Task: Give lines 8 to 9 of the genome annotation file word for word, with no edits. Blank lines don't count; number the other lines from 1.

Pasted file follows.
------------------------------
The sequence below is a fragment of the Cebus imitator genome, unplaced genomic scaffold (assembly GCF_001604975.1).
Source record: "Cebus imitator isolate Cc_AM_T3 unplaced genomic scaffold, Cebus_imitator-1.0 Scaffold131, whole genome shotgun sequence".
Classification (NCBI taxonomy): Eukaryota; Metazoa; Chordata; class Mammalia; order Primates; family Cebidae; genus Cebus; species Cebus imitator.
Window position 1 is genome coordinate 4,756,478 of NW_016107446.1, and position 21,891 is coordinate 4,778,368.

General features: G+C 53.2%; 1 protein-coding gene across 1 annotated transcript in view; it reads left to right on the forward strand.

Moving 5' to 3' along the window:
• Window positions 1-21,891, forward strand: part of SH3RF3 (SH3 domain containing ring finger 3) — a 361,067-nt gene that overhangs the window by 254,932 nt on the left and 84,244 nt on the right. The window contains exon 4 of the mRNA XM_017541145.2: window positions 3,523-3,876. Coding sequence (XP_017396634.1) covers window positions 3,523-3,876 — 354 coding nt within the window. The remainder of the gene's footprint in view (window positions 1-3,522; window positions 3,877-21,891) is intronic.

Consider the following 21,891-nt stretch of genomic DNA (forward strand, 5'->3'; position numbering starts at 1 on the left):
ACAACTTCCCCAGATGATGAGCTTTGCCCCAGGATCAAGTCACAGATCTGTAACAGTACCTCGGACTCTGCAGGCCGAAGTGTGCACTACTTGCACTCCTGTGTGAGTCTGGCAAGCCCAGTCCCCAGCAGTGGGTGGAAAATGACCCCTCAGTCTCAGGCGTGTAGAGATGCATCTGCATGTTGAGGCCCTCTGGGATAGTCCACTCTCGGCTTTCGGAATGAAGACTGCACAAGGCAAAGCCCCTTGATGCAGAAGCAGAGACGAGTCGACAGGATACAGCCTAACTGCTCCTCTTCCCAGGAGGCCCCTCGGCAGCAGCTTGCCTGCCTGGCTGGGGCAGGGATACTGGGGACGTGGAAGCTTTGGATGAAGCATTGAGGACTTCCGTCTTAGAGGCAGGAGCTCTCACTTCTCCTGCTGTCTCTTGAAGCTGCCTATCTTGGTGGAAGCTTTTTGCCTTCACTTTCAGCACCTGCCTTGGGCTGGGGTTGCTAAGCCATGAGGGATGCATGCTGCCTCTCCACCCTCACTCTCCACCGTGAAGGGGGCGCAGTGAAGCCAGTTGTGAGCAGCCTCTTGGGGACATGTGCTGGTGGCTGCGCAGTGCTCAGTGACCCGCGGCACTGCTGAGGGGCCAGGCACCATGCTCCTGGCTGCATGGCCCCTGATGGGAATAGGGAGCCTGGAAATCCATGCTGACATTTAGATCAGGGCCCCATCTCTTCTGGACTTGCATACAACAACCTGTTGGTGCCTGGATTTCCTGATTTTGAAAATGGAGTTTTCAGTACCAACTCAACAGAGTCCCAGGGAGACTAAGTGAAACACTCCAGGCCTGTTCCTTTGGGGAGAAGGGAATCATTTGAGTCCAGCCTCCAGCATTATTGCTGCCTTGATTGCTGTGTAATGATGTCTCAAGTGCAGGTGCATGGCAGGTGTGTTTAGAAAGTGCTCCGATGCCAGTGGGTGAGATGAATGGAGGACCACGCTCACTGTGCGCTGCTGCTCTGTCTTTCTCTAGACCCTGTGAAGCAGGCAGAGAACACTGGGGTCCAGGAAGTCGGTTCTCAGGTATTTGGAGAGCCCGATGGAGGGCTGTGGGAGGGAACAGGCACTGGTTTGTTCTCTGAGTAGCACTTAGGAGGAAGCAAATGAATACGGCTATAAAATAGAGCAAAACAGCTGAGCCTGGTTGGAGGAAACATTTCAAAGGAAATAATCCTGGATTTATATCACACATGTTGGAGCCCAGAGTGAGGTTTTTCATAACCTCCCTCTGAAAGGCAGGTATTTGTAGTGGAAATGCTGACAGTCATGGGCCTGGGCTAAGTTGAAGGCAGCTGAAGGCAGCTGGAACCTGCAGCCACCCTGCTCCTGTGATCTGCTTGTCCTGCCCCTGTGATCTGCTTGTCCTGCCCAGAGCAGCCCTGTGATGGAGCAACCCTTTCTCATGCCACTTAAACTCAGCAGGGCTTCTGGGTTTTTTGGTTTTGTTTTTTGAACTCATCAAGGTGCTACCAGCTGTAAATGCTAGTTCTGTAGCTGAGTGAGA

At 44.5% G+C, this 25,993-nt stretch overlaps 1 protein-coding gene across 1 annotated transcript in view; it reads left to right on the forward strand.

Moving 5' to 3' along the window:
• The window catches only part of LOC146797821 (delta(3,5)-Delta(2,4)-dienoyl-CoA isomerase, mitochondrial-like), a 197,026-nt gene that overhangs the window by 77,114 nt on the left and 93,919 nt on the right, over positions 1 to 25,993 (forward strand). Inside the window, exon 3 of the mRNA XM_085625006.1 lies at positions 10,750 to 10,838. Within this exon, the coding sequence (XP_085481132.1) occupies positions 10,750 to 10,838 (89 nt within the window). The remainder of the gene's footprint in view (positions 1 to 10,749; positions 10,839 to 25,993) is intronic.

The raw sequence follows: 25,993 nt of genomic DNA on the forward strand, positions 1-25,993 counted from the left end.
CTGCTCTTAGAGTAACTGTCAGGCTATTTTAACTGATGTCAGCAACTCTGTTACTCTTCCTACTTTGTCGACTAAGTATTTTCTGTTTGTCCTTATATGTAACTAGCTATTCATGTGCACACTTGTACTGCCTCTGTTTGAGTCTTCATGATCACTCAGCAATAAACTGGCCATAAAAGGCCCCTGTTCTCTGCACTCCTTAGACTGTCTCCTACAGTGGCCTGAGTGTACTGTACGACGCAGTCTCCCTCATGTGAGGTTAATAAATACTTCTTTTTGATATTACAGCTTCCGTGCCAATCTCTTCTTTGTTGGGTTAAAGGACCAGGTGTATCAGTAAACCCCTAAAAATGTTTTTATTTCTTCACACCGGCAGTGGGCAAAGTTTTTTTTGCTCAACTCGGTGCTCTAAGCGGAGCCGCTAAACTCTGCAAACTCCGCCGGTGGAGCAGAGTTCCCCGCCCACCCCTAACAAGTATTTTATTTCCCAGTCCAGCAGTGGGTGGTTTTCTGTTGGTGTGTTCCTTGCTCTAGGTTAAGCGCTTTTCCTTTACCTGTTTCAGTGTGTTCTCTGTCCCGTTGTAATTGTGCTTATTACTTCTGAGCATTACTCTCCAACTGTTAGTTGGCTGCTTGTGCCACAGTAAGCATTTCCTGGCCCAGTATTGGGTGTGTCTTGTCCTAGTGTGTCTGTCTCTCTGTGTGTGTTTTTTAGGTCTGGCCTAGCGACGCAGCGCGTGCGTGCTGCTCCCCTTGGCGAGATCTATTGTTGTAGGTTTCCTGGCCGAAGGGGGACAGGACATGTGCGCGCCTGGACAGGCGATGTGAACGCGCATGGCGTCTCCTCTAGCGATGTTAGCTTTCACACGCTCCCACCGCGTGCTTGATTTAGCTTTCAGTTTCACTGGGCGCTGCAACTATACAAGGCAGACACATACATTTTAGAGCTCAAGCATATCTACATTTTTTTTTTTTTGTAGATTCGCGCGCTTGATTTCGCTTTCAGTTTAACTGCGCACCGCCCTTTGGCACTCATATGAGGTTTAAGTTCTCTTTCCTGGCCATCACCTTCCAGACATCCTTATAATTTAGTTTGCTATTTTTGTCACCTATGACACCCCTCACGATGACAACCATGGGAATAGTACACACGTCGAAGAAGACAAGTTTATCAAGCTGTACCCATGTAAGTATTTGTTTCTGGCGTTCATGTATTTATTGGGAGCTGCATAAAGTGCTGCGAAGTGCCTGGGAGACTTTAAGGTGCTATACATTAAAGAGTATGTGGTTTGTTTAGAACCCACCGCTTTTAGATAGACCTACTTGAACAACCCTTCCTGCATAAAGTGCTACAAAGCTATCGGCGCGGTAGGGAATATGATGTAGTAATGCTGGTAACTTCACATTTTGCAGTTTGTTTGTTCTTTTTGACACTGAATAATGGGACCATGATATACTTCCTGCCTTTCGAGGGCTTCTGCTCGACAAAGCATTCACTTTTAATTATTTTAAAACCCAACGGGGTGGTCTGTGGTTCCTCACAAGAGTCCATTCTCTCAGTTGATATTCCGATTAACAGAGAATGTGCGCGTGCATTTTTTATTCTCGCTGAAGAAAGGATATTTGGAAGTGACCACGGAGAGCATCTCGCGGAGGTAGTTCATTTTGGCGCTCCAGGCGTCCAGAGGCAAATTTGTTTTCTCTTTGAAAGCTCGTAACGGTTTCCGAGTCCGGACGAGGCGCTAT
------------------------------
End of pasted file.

Consider the following 21,891-nt stretch of genomic DNA (forward strand, 5'->3'; position numbering starts at 1 on the left):
ACAACTTCCCCAGATGATGAGCTTTGCCCCAGGATCAAGTCACAGATCTGTAACAGTACCTCGGACTCTGCAGGCCGAAGTGTGCACTACTTGCACTCCTGTGTGAGTCTGGCAAGCCCAGTCCCCAGCAGTGGGTGGAAAATGACCCCTCAGTCTCAGGCGTGTAGAGATGCATCTGCATGTTGAGGCCCTCTGGGATAGTCCACTCTCGGCTTTCGGAATGAAGACTGCACAAGGCAAAGCCCCTTGATGCAGAAGCAGAGACGAGTCGACAGGATACAGCCTAACTGCTCCTCTTCCCAGGAGGCCCCTCGGCAGCAGCTTGCCTGCCTGGCTGGGGCAGGGATACTGGGGACGTGGAAGCTTTGGATGAAGCATTGAGGACTTCCGTCTTAGAGGCAGGAGCTCTCACTTCTCCTGCTGTCTCTTGAAGCTGCCTATCTTGGTGGAAGCTTTTTGCCTTCACTTTCAGCACCTGCCTTGGGCTGGGGTTGCTAAGCCATGAGGGATGCATGCTGCCTCTCCACCCTCACTCTCCACCGTGAAGGGGGCGCAGTGAAGCCAGTTGTGAGCAGCCTCTTGGGGACATGTGCTGGTGGCTGCGCAGTGCTCAGTGACCCGCGGCACTGCTGAGGGGCCAGGCACCATGCTCCTGGCTGCATGGCCCCTGATGGGAATAGGGAGCCTGGAAATCCATGCTGACATTTAGATCAGGGCCCCATCTCTTCTGGACTTGCATACAACAACCTGTTGGTGCCTGGATTTCCTGATTTTGAAAATGGAGTTTTCAGTACCAACTCAACAGAGTCCCAGGGAGACTAAGTGAAACACTCCAGGCCTGTTCCTTTGGGGAGAAGGGAATCATTTGAGTCCAGCCTCCAGCATTATTGCTGCCTTGATTGCTGTGTAATGATGTCTCAAGTGCAGGTGCATGGCAGGTGTGTTTAGAAAGTGCTCCGATGCCAGTGGGTGAGATGAATGGAGGACCACGCTCACTGTGCGCTGCTGCTCTGTCTTTCTCTAGACCCTGTGAAGCAGGCAGAGAACACTGGGGTCCAGGAAGTCGGTTCTCAGGTATTTGGAGAGCCCGATGGAGGGCTGTGGGAGGGAACAGGCACTGGTTTGTTCTCTGAGTAGCACTTAGGAGGAAGCAAATGAATACGGCTATAAAATAGAGCAAAACAGCTGAGCCTGGTTGGAGGAAACATTTCAAAGGAAATAATCCTGGATTTATATCACACATGTTGGAGCCCAGAGTGAGGTTTTTCATAACCTCCCTCTGAAAGGCAGGTATTTGTAGTGGAAATGCTGACAGTCATGGGCCTGGGCTAAGTTGAAGGCAGCTGAAGGCAGCTGGAACCTGCAGCCACCCTGCTCCTGTGATCTGCTTGTCCTGCCCCTGTGATCTGCTTGTCCTGCCCAGAGCAGCCCTGTGATGGAGCAACCCTTTCTCATGCCACTTAAACTCAGCAGGGCTTCTGGGTTTTTTGGTTTTGTTTTTTGAACTCATCAAGGTGCTACCAGCTGTAAATGCTAGTTCTGTAGCTGAGTGAGA